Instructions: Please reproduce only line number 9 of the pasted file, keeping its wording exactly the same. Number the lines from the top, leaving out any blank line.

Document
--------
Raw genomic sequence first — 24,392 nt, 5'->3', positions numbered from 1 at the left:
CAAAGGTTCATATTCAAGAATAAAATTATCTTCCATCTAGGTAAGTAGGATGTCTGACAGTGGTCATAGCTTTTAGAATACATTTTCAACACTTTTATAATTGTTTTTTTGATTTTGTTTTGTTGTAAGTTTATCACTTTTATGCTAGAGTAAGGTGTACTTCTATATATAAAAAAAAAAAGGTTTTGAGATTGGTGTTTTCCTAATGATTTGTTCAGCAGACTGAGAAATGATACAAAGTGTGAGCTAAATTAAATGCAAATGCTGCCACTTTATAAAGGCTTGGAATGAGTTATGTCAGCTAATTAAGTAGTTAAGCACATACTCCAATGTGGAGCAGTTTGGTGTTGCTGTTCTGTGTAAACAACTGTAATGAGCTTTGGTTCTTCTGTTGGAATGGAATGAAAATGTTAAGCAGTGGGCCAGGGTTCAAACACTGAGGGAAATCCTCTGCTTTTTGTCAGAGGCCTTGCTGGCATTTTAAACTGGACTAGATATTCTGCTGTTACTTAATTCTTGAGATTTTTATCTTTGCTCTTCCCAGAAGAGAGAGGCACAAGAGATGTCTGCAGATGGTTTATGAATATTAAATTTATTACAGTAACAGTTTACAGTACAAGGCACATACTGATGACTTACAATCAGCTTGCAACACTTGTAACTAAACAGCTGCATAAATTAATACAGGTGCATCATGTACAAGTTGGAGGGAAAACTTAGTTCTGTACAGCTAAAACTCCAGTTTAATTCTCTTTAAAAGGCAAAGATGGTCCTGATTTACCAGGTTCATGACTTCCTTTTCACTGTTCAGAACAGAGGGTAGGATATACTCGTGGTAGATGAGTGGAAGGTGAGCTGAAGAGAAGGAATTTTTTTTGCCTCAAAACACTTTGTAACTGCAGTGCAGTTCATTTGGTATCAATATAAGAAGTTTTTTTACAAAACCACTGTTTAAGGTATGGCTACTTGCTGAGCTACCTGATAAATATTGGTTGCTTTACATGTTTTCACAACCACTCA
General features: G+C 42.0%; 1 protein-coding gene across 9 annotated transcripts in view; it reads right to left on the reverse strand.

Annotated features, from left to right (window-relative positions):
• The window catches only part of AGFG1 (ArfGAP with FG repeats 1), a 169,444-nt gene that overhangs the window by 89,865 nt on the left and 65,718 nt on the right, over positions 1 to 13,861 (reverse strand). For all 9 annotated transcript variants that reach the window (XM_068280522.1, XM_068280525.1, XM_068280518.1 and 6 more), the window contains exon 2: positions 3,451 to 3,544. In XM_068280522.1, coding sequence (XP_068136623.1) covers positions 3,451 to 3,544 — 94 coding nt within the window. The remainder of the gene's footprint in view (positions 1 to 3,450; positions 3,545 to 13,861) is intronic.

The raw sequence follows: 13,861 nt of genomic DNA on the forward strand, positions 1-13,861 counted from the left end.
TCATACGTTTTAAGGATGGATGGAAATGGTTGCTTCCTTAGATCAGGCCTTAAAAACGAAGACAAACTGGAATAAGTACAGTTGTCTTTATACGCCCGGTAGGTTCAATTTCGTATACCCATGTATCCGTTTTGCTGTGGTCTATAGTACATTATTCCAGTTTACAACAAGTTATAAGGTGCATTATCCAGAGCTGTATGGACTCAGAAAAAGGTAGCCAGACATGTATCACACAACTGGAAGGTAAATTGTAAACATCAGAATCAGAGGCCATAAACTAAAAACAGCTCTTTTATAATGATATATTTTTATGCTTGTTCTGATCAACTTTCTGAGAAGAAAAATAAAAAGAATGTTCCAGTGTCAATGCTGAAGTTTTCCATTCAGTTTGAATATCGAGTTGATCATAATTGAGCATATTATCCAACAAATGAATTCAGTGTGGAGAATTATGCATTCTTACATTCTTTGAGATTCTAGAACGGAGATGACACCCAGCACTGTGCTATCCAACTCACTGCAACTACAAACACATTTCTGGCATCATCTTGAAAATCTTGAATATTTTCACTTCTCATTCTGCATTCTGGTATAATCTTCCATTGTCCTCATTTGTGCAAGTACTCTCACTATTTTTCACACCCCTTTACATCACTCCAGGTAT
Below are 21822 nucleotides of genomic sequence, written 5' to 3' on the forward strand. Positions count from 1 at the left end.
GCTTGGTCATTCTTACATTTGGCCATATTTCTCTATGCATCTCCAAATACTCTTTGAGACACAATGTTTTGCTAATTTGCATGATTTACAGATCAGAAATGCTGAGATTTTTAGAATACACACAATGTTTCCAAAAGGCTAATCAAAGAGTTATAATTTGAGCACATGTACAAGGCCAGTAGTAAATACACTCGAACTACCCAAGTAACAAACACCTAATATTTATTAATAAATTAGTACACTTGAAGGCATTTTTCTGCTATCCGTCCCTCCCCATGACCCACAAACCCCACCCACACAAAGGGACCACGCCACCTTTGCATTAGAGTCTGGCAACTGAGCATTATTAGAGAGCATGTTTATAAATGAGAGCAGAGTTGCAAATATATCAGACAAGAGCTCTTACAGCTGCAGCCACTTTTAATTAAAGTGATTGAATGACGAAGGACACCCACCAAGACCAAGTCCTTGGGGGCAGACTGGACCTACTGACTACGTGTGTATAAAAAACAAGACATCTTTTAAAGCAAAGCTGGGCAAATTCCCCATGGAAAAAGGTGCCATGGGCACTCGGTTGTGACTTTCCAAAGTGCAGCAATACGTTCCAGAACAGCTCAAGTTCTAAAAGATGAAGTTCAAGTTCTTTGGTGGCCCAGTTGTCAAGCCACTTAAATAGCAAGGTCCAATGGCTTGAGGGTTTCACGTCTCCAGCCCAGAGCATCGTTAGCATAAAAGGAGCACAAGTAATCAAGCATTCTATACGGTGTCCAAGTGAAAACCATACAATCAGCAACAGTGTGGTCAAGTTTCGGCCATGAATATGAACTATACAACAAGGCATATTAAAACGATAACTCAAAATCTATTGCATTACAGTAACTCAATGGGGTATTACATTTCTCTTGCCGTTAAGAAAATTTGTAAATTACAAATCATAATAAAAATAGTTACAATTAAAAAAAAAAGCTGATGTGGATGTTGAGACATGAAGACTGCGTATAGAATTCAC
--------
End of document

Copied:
GCTTGGTCATTCTTACATTTGGCCATATTTCTCTATGCATCTCCAAATACTCTTTGAGACACAATGTTTTGCTAATTTGCATGATTTACAGATCAGAAATGCTGAGATTTTTAGAATACACACAATGTTTCCAAAAGGCTAATCAAAGAGTTATAATTTGAGCACATGTACAAGGCCAGTAGTAAATACACTCGAACTACCCAAGTAACAAACACCTAATATTTATTAATAAATTAGTACACTTGAAGGCATTTTTCTGCTATCCGTCCCTCCCCATGACCCACAAACCCCACCCACACAAAGGGACCACGCCACCTTTGCATTAGAGTCTGGCAACTGAGCATTATTAGAGAGCATGTTTATAAATGAGAGCAGAGTTGCAAATATATCAGACAAGAGCTCTTACAGCTGCAGCCACTTTTAATTAAAGTGATTGAATGACGAAGGACACCCACCAAGACCAAGTCCTTGGGGGCAGACTGGACCTACTGACTACGTGTGTATAAAAAACAAGACATCTTTTAAAGCAAAGCTGGGCAAATTCCCCATGGAAAAAGGTGCCATGGGCACTCGGTTGTGACTTTCCAAAGTGCAGCAATACGTTCCAGAACAGCTCAAGTTCTAAAAGATGAAGTTCAAGTTCTTTGGTGGCCCAGTTGTCAAGCCACTTAAATAGCAAGGTCCAATGGCTTGAGGGTTTCACGTCTCCAGCCCAGAGCATCGTTAGCATAAAAGGAGCACAAGTAATCAAGCATTCTATACGGTGTCCAAGTGAAAACCATACAATCAGCAACAGTGTGGTCAAGTTTCGGCCATGAATATGAACTATACAACAAGGCATATTAAAACGATAACTCAAAATCTATTGCATTACAGTAACTCAATGGGGTATTACATTTCTCTTGCCGTTAAGAAAATTTGTAAATTACAAATCATAATAAAAATAGTTACAATTAAAAAAAAAAGCTGATGTGGATGTTGAGACATGAAGACTGCGTATAGAATTCAC